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Sapphic Slashers

Extracts from this essay...

Introduction

Sapphic Slashers In "Sapphic Slashers," Lisa Duggan masterfully examines two very distinct, yet both highly influential narratives that modernized the American values of race, class, gender, and sexuality well into the 20th century. Prior to her analysis of both the lynching and lesbian identity narratives, Duggan stresses that her intention is not to find direct connections between them. "The goal of the study is not to persuasively demonstrate an empirical link between lynching and lesbian love murder. The lesbian love murder story and the lynching narrative were not simply analogous or parallel tales of sexual pathology leading to political disfranchisement; they thematized different antagonisms and motivated different forms of social action that cannot be represented as equivalent."1 Though it is evident both narratives do not contextually share many similarities, it is clear that black men and white women did share many similarities in terms of the circumstances endured, the obstacles overcome, the unjust outcomes, and more importantly the yearning for political, economic, social, and sexual freedoms- freedoms that were out of their grasp from the force that had grappled them for an entire century, the white male patriarch cal society. Despite the successes following the Civil War and the emergence of many vocal political and civil rights leaders, the efforts of these brave men and women were still overshadowed by "white" imperial domination.

Middle

Looking deeper into the issue, had the murderer been a black man or woman and not an elite white woman, they would not receive any attention from the press or anything close to a defense like that of Alice Mitchell. The lesbian identity narrative was something new therefore it created a high impact on the mainstream press. Newspapers throughout the nation were interested and intrigued by this "sensational," erotic news story. "Intense, loving friendships between girls were accepted as commonplace- in Memphis such girls were said to be "chumming." But passion of the sort that could lead to romantic obsession and murder was considered startling and newsworthy."7 Despite the intrigue, the local and national press responded to this case differently. The local press had to be careful in terms of what they wanted the people to read. Duggan states, "The news as reported in the Memphis dailies was thus systematically shaped by the perceptions and assumptions of the prosperous white men who controlled newspaper publishing. Therefore, the news was determined to defend the white home, by this threat of deviant sexuality and violence. To better serve their point, the press focused on the dangers of the Mitchell-Ward case on the white family. The element that truly caught national new attention was the psychological state of this so-called lesbian. Was this murderer a fiend? Or was she a "maniacal crank?"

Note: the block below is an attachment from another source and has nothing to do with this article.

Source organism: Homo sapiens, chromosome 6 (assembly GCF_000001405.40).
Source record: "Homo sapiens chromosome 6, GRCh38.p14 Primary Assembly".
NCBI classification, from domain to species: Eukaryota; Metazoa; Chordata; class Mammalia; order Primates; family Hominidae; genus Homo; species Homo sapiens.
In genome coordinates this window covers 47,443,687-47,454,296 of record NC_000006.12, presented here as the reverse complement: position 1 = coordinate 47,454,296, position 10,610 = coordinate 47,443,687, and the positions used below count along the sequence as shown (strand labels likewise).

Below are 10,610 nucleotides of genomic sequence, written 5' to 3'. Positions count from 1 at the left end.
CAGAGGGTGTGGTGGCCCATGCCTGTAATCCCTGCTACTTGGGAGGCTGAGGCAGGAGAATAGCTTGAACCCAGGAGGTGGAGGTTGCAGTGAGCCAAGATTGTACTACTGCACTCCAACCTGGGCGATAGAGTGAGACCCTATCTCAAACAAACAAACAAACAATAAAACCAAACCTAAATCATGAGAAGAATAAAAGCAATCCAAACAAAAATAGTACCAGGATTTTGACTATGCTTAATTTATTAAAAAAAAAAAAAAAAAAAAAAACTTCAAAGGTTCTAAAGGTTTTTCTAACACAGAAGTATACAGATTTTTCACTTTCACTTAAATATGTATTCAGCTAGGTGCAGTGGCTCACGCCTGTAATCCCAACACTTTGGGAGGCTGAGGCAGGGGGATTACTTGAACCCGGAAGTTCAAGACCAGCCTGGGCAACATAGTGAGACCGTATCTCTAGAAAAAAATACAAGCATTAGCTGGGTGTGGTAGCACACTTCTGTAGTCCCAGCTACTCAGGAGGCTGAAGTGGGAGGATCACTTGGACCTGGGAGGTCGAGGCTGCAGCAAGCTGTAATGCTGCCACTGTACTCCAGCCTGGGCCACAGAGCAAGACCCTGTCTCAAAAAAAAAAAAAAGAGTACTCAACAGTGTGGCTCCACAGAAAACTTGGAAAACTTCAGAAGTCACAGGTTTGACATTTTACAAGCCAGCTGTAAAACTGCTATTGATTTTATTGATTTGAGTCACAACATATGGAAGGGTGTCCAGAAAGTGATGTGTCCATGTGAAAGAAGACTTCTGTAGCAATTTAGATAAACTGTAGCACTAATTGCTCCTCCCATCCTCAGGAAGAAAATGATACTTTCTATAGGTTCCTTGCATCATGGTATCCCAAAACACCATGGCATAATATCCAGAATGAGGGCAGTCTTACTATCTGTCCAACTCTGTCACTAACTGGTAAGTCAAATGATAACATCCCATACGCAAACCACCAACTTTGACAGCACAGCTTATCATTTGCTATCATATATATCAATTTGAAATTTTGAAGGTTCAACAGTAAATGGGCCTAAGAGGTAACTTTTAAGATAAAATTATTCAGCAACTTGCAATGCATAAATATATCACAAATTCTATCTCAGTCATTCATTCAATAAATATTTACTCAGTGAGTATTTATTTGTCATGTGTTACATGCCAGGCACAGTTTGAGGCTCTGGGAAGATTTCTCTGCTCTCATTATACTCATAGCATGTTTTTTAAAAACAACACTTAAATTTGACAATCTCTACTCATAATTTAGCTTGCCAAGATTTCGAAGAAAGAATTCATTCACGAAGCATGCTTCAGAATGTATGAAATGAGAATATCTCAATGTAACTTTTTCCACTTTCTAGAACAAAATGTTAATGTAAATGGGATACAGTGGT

Conclusion

The same goes to women reformers in response to the lesbian narrative. The injustices were used as a source of motivation- motivation to let the truth be told, to encourage all those blind to the harsh realities of a white male dominated world. Through all the pain, suffering, sacrifice, and hardships, both narratives positively modernized views on class, gender, sexuality, and race. As Duggan states, "In Memphis in 1892, Alice Mitchell and Ida. B. Wells experienced love and loss and transformed mourning into social action."13 Their efforts are clearly recognized. Today, though not exactly sound and harmonious, racial equality and sexual freedom are much more accepted and valued in a democratic society. 1 Duggan, Lisa. Sapphic Slashers. (Durham: Duke University Press, 2000), 3) 2 Duggan, Lisa. Sapphic Slashers. (Durham: Duke University Press, 2000), 20) 3 Duggan, Lisa. Sapphic Slashers. (Durham: Duke University Press, 2000), 20) 4 Duggan, Lisa. Sapphic Slashers. (Durham: Duke University Press, 2000), 24) 5 Duggan, Lisa. Sapphic Slashers. (Durham: Duke University Press, 2000), 26) 6 Duggan, Lisa. Sapphic Slashers. (Durham: Duke University Press, 2000), 89) 7 Duggan, Lisa. Sapphic Slashers. (Durham: Duke University Press, 2000), 25) 8 Duggan, Lisa. Sapphic Slashers. (Durham: Duke University Press, 2000), 40) 9 Duggan, Lisa. Sapphic Slashers. (Durham: Duke University Press, 2000), 41) 10 Duggan, Lisa. Sapphic Slashers. (Durham: Duke University Press, 2000), 154) 11 Duggan, Lisa. Sapphic Slashers. (Durham: Duke University Press, 2000), 197) 12 Duggan, Lisa. Sapphic Slashers. (Durham: Duke University Press, 2000), 22) 13 Duggan, Lisa. Sapphic Slashers. (Durham: Duke University Press, 2000), 31) ?? ?? ?? ?? 1

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